There are many lessons to be gleaned from Genesis 19. But in the midst if this R-rated passage, there’s another odd detail we did not have time to cover during Sunday morning worship: What on earth was the deal with Lot’s wife?
To refresh your memory of the passage, here is Genesis 19:17, 24-26:
As soon as they had brought them out, one of [the angels] said, “Flee for your lives! Don’t look back, and don’t stop anywhere in the plain! Flee to the mountains or you will be swept away!”
Then the Lord rained down burning sulfur on Sodom and Gomorrah—from the Lord out of the heavens. Thus he overthrew those cities and the entire plain, destroying all those living in the cities–and also the vegetation in the land. But Lot’s wife looked back, and she became a pillar of salt.
Genesis doesn’t explain this random happening any further.
In some Jewish commentaries, we find speculation similar to what you might find in a common study bible from today. Some believe Lot’s wife was named Edith and perhaps this pillar-of-salt end was punishment for disobeying the angel. Perhaps she “missed” life in Sodom and did not fully want to leave it behind. It is impossible to know since we don’t hear the story from her perspective. John Wesley had a commentary on the bible, and here are some of his thoughts in line with this possible interpretation:
But his wife looked back from behind him – Herein she disobeyed an express command. Probably she hankered after her house and goods in Sodom, and was loath to leave them… she too much regarded her stuff.
Wesley agreed with this Jewish interpretation of the text, that Lot’s wife hesitated about salvation. She “looked back”, perhaps longing to return to the city of Sodom. It is not enough to simply say to others that you will follow God. What matters is following through on that promise.
Another option was that she died simply because she saw God Godself. This interpretation would be fitting with priestly and temple traditions of biblical books like Exodus. For instance, Moses could only see God’s backside, and in another strange episode, appeared to be “radioactive” after speaking with God!
And yet another option might be the sin of voyeurism–that is, deriving pleasure by witnessing the pain of others. Perhaps she had heard the cries of the dying and wanted to see the destruction for herself. This is definitely an important lesson for us to grapple with today, consider how we find entertainment in fictional and actual violence. Oftentimes we tragically gain pleasure by seeing others suffer, and this is most certainly a sin.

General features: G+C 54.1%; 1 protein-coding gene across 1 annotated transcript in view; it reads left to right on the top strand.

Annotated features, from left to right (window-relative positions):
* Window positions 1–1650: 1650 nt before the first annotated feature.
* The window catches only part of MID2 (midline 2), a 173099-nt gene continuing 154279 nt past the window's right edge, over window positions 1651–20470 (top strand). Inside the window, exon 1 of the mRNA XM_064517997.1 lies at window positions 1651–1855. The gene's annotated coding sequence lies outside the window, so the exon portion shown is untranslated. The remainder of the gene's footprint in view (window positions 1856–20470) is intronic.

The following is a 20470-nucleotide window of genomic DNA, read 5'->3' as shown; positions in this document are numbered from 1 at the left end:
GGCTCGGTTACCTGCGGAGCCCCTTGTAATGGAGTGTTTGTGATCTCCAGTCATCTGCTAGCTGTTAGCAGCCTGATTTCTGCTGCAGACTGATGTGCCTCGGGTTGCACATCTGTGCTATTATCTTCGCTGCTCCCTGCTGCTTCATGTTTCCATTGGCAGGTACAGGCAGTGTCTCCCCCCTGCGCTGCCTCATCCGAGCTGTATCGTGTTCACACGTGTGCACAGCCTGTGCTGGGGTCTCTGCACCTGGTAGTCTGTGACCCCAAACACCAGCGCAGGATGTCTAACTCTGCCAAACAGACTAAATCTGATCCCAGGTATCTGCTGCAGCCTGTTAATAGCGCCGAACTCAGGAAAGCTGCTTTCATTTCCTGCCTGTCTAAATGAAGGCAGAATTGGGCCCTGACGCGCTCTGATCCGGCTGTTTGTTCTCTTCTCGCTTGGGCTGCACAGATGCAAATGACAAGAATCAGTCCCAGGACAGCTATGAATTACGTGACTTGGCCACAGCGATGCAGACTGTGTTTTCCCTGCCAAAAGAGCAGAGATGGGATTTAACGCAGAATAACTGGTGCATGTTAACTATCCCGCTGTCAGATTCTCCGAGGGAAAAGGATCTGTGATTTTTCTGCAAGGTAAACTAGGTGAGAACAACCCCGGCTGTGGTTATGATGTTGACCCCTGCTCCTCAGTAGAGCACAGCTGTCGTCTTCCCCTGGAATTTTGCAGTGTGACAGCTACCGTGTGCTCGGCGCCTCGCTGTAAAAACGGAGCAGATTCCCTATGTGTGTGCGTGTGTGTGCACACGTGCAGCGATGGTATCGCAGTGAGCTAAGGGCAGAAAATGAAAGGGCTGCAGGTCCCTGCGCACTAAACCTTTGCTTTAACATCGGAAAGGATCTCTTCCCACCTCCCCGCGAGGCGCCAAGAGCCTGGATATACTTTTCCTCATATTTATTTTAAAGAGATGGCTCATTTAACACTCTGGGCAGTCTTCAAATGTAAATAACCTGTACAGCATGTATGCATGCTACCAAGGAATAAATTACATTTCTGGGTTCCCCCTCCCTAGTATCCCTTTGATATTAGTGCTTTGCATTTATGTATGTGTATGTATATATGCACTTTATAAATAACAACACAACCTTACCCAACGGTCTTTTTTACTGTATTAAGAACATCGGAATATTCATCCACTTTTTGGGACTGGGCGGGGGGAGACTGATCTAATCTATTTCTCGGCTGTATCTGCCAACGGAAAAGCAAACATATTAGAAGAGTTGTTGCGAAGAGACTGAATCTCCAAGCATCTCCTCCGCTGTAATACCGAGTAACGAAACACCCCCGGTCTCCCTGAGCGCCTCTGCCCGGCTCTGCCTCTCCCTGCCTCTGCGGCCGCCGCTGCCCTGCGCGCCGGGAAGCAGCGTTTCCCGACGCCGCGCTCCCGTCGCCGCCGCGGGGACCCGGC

As you can see, there is quite a bit of speculation about Lot’s wife and the lesson behind it. Jesus does make mention of her in Luke 17:32-33:
Remember Lot’s wife. Those who try to make their life secure will lose it, but those who lose their life will keep it.
Luke 17 gives us a reminder that it is futile to try to predict or control the future. Jesus tells us it is better to simply follow Christ and seek God’s kingdom instead of worrying about life right now! Jesus appears to hint that Lot’s wife’s problem was pursuing security instead of placing trust in God.
Regardless of how you interpret this detail of the Sodom and Gomorrah narrative, I think the point is clear to keep your eyes fixed on God and away from sin. Consider this well-known verse from Hebrews 12:1-2, which I believe captures this idea perfectly:
Therefore, since we are surrounded by such a great cloud of witnesses, let us throw off everything that hinders and the sin that so easily entangles. And let us run with perseverance the race marked out for us, fixing our eyes on Jesus, the pioneer and perfecter of faith. For the joy set before him he endured the cross, scorning its shame, and sat down at the right hand of the throne of God.